Soil Diversity in the Tropics

Published

Journal Article

This chapter reviews the soil diversity in the tropics. Soil diversity in the tropics is relatively easy to demonstrate using maps with scales of 1.5 million. This chapter evaluates common misconceptions about “tropical soil” that are of ecological significance to consider reasons of misconceptions, and evaluates a hypothesis that soils in the tropics are noted for their marked taxonomic diversity. The process of paradigm change in soil taxonomy, especially among soil, and ecological scientists with interests in the tropics are discussed. Heterogeneity of soils throughout the tropics is quantified by estimating areal extents of soil taxa from recent soil maps of tropical America, Africa, and Asia. Soil diversity in the humid tropics is evaluated by examining the first comprehensive soil maps of the Brazilian Amazon River basin, where systematic soil surveys have been completed. Geographic information systems (GIS) are used to compare the FAO/UNESCO and the more recent Brazilian soil maps of Amazonia. The changing perspectives about soil taxonomy, the development of misconceptions, advances in soil taxonomy, and the creation of the world soil map are also discussed. The diversity of soils and taxonomic correlations among four major classification systems for soils are tabulated. © 1991 Academic Press Limited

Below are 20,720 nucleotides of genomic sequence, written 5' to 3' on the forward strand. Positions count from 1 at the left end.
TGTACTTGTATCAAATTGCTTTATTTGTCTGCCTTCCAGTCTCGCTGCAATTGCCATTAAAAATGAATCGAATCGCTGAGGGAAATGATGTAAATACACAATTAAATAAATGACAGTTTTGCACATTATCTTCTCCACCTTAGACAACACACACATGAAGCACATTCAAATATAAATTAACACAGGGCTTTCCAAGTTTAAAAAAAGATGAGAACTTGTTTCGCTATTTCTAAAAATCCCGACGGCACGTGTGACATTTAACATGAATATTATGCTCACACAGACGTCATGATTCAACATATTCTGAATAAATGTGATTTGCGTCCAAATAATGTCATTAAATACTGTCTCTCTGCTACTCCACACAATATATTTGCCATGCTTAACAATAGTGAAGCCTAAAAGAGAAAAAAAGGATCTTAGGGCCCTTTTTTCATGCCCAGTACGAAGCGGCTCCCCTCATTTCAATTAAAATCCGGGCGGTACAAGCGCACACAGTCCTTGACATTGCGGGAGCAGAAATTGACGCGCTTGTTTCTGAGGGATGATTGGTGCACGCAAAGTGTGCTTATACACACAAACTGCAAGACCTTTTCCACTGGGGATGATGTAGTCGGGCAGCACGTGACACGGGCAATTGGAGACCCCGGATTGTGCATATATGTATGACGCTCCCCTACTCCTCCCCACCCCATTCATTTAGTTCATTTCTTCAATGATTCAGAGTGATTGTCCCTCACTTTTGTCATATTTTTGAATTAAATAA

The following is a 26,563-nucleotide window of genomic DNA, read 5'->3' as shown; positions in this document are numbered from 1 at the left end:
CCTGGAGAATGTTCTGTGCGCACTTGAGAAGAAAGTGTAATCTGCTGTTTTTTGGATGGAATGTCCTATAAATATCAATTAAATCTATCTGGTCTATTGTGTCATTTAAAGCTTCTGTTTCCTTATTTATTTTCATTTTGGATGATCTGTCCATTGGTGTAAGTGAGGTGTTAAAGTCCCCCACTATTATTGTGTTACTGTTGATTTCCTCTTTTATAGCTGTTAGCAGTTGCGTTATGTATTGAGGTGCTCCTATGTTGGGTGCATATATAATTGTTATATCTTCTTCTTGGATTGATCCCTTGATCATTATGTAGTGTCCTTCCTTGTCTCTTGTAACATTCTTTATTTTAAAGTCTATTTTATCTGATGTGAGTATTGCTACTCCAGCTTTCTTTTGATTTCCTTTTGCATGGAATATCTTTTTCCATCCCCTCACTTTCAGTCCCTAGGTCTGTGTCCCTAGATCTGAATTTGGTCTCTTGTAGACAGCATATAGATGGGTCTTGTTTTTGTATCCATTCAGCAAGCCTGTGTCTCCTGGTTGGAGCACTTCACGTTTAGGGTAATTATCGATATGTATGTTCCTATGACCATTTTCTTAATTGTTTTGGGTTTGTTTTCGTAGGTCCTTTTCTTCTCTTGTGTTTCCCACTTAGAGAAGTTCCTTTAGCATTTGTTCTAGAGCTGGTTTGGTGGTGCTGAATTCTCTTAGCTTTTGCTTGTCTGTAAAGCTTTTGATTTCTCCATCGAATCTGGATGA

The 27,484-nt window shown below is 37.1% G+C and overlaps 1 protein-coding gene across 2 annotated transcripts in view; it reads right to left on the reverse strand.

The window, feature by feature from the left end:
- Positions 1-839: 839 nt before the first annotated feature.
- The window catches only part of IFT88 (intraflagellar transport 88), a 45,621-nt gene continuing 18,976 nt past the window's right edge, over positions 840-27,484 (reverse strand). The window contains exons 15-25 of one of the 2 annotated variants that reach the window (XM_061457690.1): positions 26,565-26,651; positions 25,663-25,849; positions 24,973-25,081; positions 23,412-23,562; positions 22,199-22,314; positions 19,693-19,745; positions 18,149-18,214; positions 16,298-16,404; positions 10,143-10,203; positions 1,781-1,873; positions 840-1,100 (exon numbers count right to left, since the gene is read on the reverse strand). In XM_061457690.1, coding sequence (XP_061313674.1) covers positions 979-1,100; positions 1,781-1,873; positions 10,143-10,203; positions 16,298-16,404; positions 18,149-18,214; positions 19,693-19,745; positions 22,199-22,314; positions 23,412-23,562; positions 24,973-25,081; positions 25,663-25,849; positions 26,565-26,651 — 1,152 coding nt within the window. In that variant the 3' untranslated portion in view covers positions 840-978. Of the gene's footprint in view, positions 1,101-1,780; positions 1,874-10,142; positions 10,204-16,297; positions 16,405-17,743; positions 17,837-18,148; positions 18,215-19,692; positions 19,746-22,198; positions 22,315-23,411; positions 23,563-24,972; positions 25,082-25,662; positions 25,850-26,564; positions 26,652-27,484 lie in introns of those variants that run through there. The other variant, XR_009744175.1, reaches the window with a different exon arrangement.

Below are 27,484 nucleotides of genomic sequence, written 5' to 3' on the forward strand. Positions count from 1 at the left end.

Full Text

Duke Authors

Cited Authors

  • Richter, DD; Babbar, LI

Published Date

  • January 1, 1991

Published In

Volume / Issue

  • 21 / C

Start / End Page

  • 315 - 389

International Standard Serial Number (ISSN)

  • 0065-2504

Digital Object Identifier (DOI)

  • 10.1016/S0065-2504(08)60100-2

Citation Source

  • Scopus